Neurophysiology of Cough Reflex Hypersensitivity (NOTCH)

This study has been completed.
Sponsor:
Collaborators:
J P Moulton Charitable Foundation
Medical Research Council
Information provided by (Responsible Party):
Jacky Smith, University of Manchester
ClinicalTrials.gov Identifier:
NCT00977366
First received: September 14, 2009
Last updated: June 17, 2013
Last verified: June 2013
  Purpose

Central sensitisation is an increase in the excitability of nerves within the central nervous system, which can lead to heightened sensitivity to certain stimuli. This process is involved in some chronic pain conditions e.g. migraines and non−cardiac chest pain. Recent work by our group suggests central sensitisation may be an important mechanism leading to chronic cough.

The main questions in this study include:

  1. Can the investigators induce temporary central sensitisation of the cough reflex in healthy volunteers for testing of new medications?
  2. Can the investigators demonstrate exaggerated sensitisation in patients with chronic cough (indicating these patients are already centrally sensitised)?

In animal studies, acid infusion into the gullet (oesophagus) is able to induce central sensitisation of the cough reflex. Acid infusion into the oesophagus has also been shown to induce central sensitisation in human healthy volunteers, increasing the sensitivity to pain on the front of the chest but this study did not test the the cough reflex. Using human participants, the investigators plan to test whether acid infusion into the oesophagus increases the sensitivity of the cough reflex in healthy volunteers and also patients complaining of chronic cough.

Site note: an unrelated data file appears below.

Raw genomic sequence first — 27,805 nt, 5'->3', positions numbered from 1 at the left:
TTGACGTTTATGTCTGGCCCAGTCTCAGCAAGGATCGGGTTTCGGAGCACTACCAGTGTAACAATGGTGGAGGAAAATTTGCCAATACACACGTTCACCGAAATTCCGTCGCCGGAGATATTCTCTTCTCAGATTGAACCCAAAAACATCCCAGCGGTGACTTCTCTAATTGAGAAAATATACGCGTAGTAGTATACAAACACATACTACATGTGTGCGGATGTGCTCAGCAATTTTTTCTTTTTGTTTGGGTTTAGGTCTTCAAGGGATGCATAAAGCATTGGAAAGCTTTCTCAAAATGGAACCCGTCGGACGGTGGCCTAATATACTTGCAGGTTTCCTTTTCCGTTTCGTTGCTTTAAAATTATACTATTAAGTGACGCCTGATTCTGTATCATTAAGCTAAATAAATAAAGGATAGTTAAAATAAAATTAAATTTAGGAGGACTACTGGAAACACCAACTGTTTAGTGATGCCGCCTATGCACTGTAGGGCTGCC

Condition Intervention
Cough
Healthy Controls
Other: Hydrochloric acid (0.15 molar)
Other: Saline

Study Type: Interventional
Study Design: Allocation: Randomized
Endpoint Classification: Efficacy Study
Intervention Model: Crossover Assignment
Masking: Double Blind (Subject, Investigator)
Primary Purpose: Basic Science
Official Title: Pilot Study Investigating Central Sensitisation of the Cough Reflex in Subjects With Chronic Cough and Healthy Volunteers

Resource links provided by NLM:


Further study details as provided by University of Manchester:

Primary Outcome Measures:
  • Effect of oesophageal acid infusion on cough reflex sensitivity in chronic cough patients compared to healthy controls. [ Time Frame: baseline, immediatley after infusion, 90 minutes post infusion, 180 minutes post infusion, 24 hours after baseline ] [ Designated as safety issue: No ]
    Outcome measures include; cough reflex sensitivity, pain threshold measures, 24 hour objective cough rate


Enrollment: 27
Study Start Date: March 2010
Study Completion Date: February 2013
Primary Completion Date: September 2012 (Final data collection date for primary outcome measure)
Arms Assigned Interventions
Active Comparator: Hydrochloric acid infusion Other: Hydrochloric acid (0.15 molar)
Hydrochloric acid (0.15 molar) will be infused in to the lower oesophagus through a distal infusion port located at the tip of an oesophageal stimulation catheter.
Placebo Comparator: Saline Other: Saline